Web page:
Domestically, Huey P. Newton and Bobby Seale scared Americans by arming the Black Panthers with guns in order to appear “dangerous” to whites. While visually successful, the Black Power movement required an existential threat to Americans. The Cold War had spawned fear in the United States to the point of nuclear Armageddon. The ultimate threat to the United States was communism, which sometimes treated blacks better than American capitalism did. In resistance to the United States, Black Power leaders logically aligned themselves with America’s greatest international ideological foe. Malcolm X met with Fidel Castro in Harlem during his visit to the United Nationsix and later declared Che Guevara “one of the most revolutionary men in this country right now.”x Stokely Carmichael advocated communism and class warfare. He argued that black people and Third World people’s fates were intertwined and that the international struggle needed to “turn into reality the words of Che.”xi


A famous portrait of Che Guevara. Ironically, this is one of the most commericialized images in the world.

The alignment of Black Power leaders with communists and guerillas certainly made the United States pay attention to the movement but this notice did not necessarily change its ways. The United States treated the Black Power movement, as well as the Civil Rights movement, as domestic threats. The United States government tapped phones, arrested activists, and investigated individuals who they considered a threat. Race riots caused “white flight” from major cities across America.xii Black nationalism’s inherent rebelliousness and strong, incisive criticism made it difficult to persuade white America. The Civil Rights movement used mainstream American ideals and familiar language from the Bible, the Constitution, and the Declaration of Independence to criticize the United States’ failure to live up to its promises.xiii Black separatists refused to pander to the American people and used ideas from philosophies foreign to white America. In this way, the international influences on Black Power made their ideals less palatable for whites and therefore, less successful in creating practical political power for blacks. Although the Black Power movement served as a strong critique of mainstream America, the movement and its prominent leaders failed to create a substantial plan for black nationalism/separatism. International influences exacerbated differences in an already fragmented movement. Disagreements over varying political ideologies, religious philosophies, and pragmatic plans to achieve the Black Power movement’s goals undermined the black unity necessary for success.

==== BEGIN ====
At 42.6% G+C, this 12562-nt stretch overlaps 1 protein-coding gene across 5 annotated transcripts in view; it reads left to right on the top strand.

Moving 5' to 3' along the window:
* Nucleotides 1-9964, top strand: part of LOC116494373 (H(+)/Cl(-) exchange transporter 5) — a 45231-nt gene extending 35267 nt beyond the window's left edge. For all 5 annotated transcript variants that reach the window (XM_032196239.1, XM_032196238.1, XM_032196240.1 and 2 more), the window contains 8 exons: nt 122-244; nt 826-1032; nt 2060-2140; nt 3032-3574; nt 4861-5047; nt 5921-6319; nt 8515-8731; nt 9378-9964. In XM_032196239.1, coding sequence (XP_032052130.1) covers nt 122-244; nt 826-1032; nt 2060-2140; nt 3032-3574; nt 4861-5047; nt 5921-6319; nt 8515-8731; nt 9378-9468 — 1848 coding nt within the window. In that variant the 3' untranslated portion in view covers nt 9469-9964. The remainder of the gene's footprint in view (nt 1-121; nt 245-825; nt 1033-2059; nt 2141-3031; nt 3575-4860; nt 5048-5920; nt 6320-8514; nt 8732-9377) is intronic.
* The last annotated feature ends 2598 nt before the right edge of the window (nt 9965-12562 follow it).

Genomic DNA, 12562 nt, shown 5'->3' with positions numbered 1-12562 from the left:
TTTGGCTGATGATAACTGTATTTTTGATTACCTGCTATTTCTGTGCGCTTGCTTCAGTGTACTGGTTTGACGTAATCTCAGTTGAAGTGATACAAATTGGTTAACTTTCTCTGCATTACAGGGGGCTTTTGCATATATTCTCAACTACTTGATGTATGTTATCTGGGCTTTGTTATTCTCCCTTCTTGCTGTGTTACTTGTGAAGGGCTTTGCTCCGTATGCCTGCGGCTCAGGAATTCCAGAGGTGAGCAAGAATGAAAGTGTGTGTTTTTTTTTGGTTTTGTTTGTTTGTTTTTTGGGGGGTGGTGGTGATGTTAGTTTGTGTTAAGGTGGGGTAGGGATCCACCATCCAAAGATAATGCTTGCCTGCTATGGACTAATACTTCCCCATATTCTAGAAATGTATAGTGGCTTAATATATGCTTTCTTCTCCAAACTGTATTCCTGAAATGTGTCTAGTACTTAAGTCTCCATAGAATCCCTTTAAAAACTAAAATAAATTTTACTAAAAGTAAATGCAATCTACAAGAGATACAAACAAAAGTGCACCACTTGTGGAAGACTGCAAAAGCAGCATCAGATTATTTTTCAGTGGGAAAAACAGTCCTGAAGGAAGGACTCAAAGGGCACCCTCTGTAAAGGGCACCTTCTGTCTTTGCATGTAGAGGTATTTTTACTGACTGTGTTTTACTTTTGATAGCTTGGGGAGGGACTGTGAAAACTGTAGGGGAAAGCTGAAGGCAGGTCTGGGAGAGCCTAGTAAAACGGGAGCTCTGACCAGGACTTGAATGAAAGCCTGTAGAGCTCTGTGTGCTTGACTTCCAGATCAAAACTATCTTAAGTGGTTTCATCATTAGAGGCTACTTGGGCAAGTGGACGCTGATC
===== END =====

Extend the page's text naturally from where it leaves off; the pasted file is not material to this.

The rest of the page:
While the Black Power movement shocked America more than it persuaded, Black Power remained essential in the encouragement of a strong black identity in America. Although the Civil Rights movement spawned legal successes in the advancement of blacks, the Black Power movement advanced black dignity. International influence is inseparable from the Black Power movement’s achievements because it remains part of the same global anti-colonial struggle. The leaders of the Black Power movement learned from their international allies; rather than speaking to power in conciliatory language, one must speak honestly to the people and the authority regardless of their reaction.


i Joseph, Peniel E., Waiting ‘Til The Midnight Hour, 142.
ii Ibid., 106.
iii Farber, David, Lecture on Racial Justice, Temple University, Philadelphia, February 9, 2009.
iv Joseph, Peniel E., Waiting ‘Til The Midnight Hour, 209.
v Ibid., 99-102.
vi Ibid., 106-109.
vii Ibid., 105.
viii Ibid., 106.
ix Ibid., 35.
x Anderson, Jon Lee, Che Guevara: A Revolutionary Life, New York: Grove Press, 1997, 618.
xi Joseph, Peniel E., Waiting ‘Til The Midnight Hour, 193.
xii Ibid., 121.
xiii Farber, David, Lecture on Racial Justice, Temple University, Philadelphia, February 9, 2009.